At the start of Genesis 12 we read: ‘Now the Lord had said unto Abram, Get thee out of thy country, and from thy kindred, and from thy father's house, unto a land that I will show thee.… So Abram departed as the Lord had spoken unto him.’ This was one of the great moments in human history, yet we are told so little. There is nothing that I would more like to know about anything than the content of the experience that Abraham underwent. He could no more have been taking God's word for it that God exists than you my audience, now, can take my word for it that I do. It is too late for you to take my word for it that I do, because you have met me. It is I whom you already know to exist who would be telling you that I do. Likewise God's saying ‘I exist’ could not have conveyed to Abraham information that he did not already have as a result of encountering God. There was thus no room for such an act by Abraham as taking God's word for it that He exists. Abraham was no doubt a man of faith in respect of his acceptance of God's word that his seed would be a mighty nation, but he was not a man of faith in respect of knowing that God was addressing him. On the contrary Abraham participated in the event that others would believe occurred because they had faith in Abraham's testimony.
It is no accident that in discussing faith the late-medieval philosophers link authority and testimony so closely. What I have just been speaking about is the situation of any person who accepts something on authority. He cannot suppose that what he accepts on that basis has only ever been accepted on that same basis. Someone must have a different sort of evidence for the truth of the proposition that others accept on authority. If I take someone's word for it that a given mathematical proposition is true, I must suppose that someone can prove that it is, or at least that he has a rational insight into its truth, unlike myself who can assert with confidence that it is true, not because I can see that it is but because someone who can has reported his findings.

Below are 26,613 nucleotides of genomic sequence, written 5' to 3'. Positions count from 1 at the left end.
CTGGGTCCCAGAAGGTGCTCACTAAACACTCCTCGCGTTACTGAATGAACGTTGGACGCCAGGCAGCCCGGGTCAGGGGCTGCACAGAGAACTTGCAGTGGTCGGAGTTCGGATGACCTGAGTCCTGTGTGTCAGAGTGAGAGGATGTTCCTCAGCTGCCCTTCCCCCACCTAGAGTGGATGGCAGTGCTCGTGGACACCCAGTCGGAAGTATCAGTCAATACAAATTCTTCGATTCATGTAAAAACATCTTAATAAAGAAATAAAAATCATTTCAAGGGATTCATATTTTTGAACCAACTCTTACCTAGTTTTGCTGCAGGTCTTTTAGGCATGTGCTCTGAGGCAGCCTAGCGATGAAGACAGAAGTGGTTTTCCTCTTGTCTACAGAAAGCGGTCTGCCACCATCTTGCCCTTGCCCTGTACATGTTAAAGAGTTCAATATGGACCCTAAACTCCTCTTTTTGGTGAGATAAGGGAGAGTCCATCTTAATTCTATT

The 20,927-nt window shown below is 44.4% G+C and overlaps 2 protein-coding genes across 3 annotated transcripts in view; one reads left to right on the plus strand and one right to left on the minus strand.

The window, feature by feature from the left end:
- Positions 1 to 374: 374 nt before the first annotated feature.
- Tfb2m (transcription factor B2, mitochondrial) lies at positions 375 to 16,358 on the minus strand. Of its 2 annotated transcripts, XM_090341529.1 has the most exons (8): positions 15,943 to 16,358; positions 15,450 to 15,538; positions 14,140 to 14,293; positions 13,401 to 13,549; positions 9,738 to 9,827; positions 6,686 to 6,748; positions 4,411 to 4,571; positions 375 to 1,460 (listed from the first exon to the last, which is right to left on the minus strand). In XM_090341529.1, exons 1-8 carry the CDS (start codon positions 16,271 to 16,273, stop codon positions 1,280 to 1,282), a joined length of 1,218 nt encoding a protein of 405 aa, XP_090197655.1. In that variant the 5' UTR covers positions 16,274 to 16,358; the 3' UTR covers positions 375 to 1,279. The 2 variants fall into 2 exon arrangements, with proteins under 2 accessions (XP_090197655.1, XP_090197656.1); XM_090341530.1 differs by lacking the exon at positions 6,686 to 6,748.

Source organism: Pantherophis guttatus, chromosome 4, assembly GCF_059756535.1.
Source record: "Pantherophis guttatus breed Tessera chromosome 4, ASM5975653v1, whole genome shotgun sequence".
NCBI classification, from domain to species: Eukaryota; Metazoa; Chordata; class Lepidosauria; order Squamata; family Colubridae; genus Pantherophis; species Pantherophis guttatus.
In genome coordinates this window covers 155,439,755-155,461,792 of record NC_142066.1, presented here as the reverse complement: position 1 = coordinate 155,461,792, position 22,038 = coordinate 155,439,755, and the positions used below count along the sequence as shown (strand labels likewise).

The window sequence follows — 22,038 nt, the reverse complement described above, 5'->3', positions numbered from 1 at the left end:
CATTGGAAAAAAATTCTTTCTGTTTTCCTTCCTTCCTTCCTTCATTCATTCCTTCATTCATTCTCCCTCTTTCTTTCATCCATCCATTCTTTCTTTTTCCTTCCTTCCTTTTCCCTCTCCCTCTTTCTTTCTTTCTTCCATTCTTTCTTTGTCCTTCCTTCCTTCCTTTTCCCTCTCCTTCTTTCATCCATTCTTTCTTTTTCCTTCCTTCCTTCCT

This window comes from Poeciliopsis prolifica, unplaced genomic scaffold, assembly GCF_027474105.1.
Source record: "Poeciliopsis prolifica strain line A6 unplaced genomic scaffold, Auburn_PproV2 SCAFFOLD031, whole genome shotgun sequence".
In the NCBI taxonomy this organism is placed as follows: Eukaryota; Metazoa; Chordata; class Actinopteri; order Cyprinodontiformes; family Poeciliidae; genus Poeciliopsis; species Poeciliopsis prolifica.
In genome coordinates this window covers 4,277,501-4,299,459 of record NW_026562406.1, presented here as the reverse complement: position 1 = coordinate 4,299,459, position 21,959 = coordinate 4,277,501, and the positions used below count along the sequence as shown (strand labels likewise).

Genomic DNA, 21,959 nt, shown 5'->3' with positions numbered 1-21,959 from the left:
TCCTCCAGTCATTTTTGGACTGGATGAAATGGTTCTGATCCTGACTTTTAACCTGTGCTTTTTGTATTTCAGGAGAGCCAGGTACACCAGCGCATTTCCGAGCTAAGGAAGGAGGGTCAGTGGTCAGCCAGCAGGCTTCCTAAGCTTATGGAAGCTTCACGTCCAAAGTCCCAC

I think that this is a logical point, just as it is a logical point that if I accept something on the authority of a witness it is because I believe that the witness saw what he reports as having happened and was not simply relying on the authority of another for the account that he gives me. At this logical level there is no difference between religious and non-religious faith. The difference emerges when we seek clarification concerning the nature of the experience that the witness had. If someone reports the words of a human being he encountered, we can imagine the meeting. But how are we to imagine or conceive Abraham's encounter with God? I shall not attempt here to answer that question. But Lord Gifford would be well pleased if a future Gifford lecturer took that further step.